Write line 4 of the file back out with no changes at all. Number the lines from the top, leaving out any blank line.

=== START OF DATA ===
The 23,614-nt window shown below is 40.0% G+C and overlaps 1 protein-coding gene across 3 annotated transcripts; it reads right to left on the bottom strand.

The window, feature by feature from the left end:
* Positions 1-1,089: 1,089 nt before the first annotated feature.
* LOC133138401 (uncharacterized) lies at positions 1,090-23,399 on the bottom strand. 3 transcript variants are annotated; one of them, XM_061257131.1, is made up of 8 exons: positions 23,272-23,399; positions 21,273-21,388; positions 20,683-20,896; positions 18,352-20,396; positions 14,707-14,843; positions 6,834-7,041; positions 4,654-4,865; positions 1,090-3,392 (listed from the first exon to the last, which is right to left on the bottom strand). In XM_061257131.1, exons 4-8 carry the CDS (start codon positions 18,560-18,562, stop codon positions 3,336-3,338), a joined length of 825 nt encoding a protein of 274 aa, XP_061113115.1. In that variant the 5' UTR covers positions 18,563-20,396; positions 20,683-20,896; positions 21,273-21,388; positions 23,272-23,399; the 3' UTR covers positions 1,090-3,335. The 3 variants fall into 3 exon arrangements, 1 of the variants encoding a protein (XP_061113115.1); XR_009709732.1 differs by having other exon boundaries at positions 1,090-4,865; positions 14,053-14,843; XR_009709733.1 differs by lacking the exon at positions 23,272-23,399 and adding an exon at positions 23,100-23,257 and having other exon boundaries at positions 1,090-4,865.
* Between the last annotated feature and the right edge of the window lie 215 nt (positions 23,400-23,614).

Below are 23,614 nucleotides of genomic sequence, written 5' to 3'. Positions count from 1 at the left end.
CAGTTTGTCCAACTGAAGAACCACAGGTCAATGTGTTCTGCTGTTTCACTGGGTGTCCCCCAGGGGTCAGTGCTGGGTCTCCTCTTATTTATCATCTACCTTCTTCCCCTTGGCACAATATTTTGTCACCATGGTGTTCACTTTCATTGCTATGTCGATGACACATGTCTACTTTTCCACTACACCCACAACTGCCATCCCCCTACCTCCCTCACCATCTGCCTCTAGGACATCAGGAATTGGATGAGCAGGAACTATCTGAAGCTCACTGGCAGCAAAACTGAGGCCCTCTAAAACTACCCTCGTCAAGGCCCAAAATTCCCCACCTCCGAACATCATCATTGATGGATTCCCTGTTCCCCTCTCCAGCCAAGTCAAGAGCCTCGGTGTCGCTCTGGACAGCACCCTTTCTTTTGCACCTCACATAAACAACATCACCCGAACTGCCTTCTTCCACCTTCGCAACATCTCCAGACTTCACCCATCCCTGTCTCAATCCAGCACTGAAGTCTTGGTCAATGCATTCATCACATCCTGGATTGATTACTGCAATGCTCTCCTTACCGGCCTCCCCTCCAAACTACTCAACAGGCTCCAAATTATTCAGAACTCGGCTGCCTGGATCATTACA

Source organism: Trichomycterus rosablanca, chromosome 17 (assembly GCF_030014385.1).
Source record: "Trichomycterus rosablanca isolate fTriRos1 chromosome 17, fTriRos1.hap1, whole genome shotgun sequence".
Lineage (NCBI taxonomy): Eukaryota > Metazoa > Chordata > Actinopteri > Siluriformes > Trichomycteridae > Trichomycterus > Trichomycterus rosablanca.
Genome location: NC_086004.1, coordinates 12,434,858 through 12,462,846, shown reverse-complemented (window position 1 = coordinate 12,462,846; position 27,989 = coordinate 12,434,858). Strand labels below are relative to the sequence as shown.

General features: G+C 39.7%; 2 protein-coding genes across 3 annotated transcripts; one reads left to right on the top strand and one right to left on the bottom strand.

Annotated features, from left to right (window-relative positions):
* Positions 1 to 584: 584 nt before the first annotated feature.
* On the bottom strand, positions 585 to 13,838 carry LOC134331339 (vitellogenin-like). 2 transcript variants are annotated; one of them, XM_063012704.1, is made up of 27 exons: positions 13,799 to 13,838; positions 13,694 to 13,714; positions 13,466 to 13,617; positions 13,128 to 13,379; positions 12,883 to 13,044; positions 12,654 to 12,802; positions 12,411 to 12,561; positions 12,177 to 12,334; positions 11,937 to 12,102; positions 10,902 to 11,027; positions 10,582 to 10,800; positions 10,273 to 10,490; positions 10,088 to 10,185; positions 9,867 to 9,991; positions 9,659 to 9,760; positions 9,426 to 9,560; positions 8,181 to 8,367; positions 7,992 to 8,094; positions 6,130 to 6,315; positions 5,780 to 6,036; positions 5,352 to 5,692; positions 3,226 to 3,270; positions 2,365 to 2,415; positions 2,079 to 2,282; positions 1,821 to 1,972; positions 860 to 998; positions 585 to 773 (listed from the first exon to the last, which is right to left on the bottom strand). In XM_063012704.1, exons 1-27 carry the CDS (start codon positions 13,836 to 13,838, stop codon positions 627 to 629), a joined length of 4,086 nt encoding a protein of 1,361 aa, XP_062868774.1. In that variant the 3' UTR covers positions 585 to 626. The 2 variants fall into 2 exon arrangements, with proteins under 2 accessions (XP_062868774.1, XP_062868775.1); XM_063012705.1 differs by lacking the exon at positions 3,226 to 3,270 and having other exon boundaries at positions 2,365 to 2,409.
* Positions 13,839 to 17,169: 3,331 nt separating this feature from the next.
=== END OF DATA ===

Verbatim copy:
* LOC133138401 (uncharacterized) lies at positions 1,090-23,399 on the bottom strand. 3 transcript variants are annotated; one of them, XM_061257131.1, is made up of 8 exons: positions 23,272-23,399; positions 21,273-21,388; positions 20,683-20,896; positions 18,352-20,396; positions 14,707-14,843; positions 6,834-7,041; positions 4,654-4,865; positions 1,090-3,392 (listed from the first exon to the last, which is right to left on the bottom strand). In XM_061257131.1, exons 4-8 carry the CDS (start codon positions 18,560-18,562, stop codon positions 3,336-3,338), a joined length of 825 nt encoding a protein of 274 aa, XP_061113115.1. In that variant the 5' UTR covers positions 18,563-20,396; positions 20,683-20,896; positions 21,273-21,388; positions 23,272-23,399; the 3' UTR covers positions 1,090-3,335. The 3 variants fall into 3 exon arrangements, 1 of the variants encoding a protein (XP_061113115.1); XR_009709732.1 differs by having other exon boundaries at positions 1,090-4,865; positions 14,053-14,843; XR_009709733.1 differs by lacking the exon at positions 23,272-23,399 and adding an exon at positions 23,100-23,257 and having other exon boundaries at positions 1,090-4,865.